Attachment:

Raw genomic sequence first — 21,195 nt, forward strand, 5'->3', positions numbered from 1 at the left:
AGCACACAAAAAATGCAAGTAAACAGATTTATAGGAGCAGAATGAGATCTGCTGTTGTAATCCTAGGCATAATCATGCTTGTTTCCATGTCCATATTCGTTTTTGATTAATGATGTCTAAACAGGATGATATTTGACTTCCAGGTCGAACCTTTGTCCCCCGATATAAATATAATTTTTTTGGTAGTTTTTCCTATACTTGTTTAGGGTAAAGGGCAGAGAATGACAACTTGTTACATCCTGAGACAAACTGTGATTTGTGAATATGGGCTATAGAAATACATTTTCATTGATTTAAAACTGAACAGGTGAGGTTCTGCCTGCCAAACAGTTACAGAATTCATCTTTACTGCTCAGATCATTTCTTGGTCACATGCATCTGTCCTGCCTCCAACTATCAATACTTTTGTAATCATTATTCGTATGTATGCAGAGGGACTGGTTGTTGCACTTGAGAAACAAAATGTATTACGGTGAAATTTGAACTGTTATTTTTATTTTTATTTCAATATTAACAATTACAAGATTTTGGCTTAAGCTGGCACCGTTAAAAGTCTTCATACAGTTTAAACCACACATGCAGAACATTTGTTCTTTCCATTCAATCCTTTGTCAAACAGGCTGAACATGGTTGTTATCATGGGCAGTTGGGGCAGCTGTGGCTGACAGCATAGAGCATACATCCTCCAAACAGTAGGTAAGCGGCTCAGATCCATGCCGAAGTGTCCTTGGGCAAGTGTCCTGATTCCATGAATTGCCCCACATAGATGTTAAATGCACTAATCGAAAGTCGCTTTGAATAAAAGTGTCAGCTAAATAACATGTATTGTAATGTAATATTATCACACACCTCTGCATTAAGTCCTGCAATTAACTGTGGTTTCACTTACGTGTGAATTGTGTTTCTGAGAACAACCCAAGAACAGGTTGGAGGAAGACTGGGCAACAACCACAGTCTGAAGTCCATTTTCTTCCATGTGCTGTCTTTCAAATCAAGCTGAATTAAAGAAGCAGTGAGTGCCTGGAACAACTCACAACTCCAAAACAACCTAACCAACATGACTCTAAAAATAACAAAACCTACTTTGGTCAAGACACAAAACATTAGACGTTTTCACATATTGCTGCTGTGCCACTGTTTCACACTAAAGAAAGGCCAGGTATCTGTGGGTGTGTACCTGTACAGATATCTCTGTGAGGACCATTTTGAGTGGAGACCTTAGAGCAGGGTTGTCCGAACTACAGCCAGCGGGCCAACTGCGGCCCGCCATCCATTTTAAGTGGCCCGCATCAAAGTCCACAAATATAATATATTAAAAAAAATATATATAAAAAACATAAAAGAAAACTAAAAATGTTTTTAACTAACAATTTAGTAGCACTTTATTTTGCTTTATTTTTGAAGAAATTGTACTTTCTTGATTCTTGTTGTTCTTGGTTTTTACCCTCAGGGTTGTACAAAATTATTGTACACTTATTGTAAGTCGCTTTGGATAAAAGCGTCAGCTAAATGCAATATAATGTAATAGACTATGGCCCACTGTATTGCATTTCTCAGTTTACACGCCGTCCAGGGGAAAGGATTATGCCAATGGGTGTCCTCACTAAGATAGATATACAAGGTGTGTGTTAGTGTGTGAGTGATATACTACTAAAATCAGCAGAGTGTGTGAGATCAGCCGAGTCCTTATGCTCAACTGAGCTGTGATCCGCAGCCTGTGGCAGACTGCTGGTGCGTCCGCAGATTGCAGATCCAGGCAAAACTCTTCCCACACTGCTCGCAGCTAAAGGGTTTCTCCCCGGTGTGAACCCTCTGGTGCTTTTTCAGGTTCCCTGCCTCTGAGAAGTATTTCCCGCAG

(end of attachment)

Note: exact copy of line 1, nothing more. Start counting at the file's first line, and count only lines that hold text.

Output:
Raw genomic sequence first — 21,195 nt, forward strand, 5'->3', positions numbered from 1 at the left: